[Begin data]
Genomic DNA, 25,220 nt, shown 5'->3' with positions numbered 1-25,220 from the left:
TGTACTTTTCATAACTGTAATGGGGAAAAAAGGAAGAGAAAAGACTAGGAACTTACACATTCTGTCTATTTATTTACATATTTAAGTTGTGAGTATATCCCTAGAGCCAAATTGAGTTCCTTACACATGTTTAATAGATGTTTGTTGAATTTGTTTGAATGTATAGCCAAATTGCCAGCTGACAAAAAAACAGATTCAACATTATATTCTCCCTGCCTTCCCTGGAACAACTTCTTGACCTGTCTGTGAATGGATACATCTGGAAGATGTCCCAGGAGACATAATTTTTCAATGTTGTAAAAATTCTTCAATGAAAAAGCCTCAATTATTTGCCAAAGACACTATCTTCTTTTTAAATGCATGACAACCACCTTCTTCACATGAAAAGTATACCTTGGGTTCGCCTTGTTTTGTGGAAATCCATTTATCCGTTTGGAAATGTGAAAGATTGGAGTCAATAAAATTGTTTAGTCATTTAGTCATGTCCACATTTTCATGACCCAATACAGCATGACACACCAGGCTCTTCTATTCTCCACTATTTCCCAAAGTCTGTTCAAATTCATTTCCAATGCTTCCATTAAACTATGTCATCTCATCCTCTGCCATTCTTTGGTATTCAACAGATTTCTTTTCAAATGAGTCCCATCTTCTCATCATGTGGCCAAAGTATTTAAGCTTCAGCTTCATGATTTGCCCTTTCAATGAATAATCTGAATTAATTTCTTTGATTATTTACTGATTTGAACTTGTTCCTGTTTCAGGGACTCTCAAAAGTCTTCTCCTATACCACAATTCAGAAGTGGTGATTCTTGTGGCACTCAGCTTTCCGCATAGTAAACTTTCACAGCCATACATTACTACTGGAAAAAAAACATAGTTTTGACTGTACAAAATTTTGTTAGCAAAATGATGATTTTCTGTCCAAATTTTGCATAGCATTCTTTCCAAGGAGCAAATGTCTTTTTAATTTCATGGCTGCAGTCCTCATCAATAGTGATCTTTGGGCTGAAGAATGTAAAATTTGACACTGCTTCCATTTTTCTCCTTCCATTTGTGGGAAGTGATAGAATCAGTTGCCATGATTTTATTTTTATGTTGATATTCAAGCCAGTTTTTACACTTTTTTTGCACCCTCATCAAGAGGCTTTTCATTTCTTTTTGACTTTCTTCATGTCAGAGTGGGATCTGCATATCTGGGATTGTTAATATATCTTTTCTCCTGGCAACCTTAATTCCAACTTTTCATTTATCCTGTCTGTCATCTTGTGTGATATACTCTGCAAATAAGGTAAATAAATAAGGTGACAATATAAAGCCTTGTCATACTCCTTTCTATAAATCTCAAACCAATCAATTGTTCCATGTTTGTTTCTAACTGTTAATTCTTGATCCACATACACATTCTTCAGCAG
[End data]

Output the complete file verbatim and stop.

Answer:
Genomic DNA, 25,220 nt, shown 5'->3' with positions numbered 1-25,220 from the left:
TGTACTTTTCATAACTGTAATGGGGAAAAAAGGAAGAGAAAAGACTAGGAACTTACACATTCTGTCTATTTATTTACATATTTAAGTTGTGAGTATATCCCTAGAGCCAAATTGAGTTCCTTACACATGTTTAATAGATGTTTGTTGAATTTGTTTGAATGTATAGCCAAATTGCCAGCTGACAAAAAAACAGATTCAACATTATATTCTCCCTGCCTTCCCTGGAACAACTTCTTGACCTGTCTGTGAATGGATACATCTGGAAGATGTCCCAGGAGACATAATTTTTCAATGTTGTAAAAATTCTTCAATGAAAAAGCCTCAATTATTTGCCAAAGACACTATCTTCTTTTTAAATGCATGACAACCACCTTCTTCACATGAAAAGTATACCTTGGGTTCGCCTTGTTTTGTGGAAATCCATTTATCCGTTTGGAAATGTGAAAGATTGGAGTCAATAAAATTGTTTAGTCATTTAGTCATGTCCACATTTTCATGACCCAATACAGCATGACACACCAGGCTCTTCTATTCTCCACTATTTCCCAAAGTCTGTTCAAATTCATTTCCAATGCTTCCATTAAACTATGTCATCTCATCCTCTGCCATTCTTTGGTATTCAACAGATTTCTTTTCAAATGAGTCCCATCTTCTCATCATGTGGCCAAAGTATTTAAGCTTCAGCTTCATGATTTGCCCTTTCAATGAATAATCTGAATTAATTTCTTTGATTATTTACTGATTTGAACTTGTTCCTGTTTCAGGGACTCTCAAAAGTCTTCTCCTATACCACAATTCAGAAGTGGTGATTCTTGTGGCACTCAGCTTTCCGCATAGTAAACTTTCACAGCCATACATTACTACTGGAAAAAAAACATAGTTTTGACTGTACAAAATTTTGTTAGCAAAATGATGATTTTCTGTCCAAATTTTGCATAGCATTCTTTCCAAGGAGCAAATGTCTTTTTAATTTCATGGCTGCAGTCCTCATCAATAGTGATCTTTGGGCTGAAGAATGTAAAATTTGACACTGCTTCCATTTTTCTCCTTCCATTTGTGGGAAGTGATAGAATCAGTTGCCATGATTTTATTTTTATGTTGATATTCAAGCCAGTTTTTACACTTTTTTTGCACCCTCATCAAGAGGCTTTTCATTTCTTTTTGACTTTCTTCATGTCAGAGTGGGATCTGCATATCTGGGATTGTTAATATATCTTTTCTCCTGGCAACCTTAATTCCAACTTTTCATTTATCCTGTCTGTCATCTTGTGTGATATACTCTGCAAATAAGGTAAATAAATAAGGTGACAATATAAAGCCTTGTCATACTCCTTTCTATAAATCTCAAACCAATCAATTGTTCCATGTTTGTTTCTAACTGTTAATTCTTGATCCACATACACATTCTTCAGCAG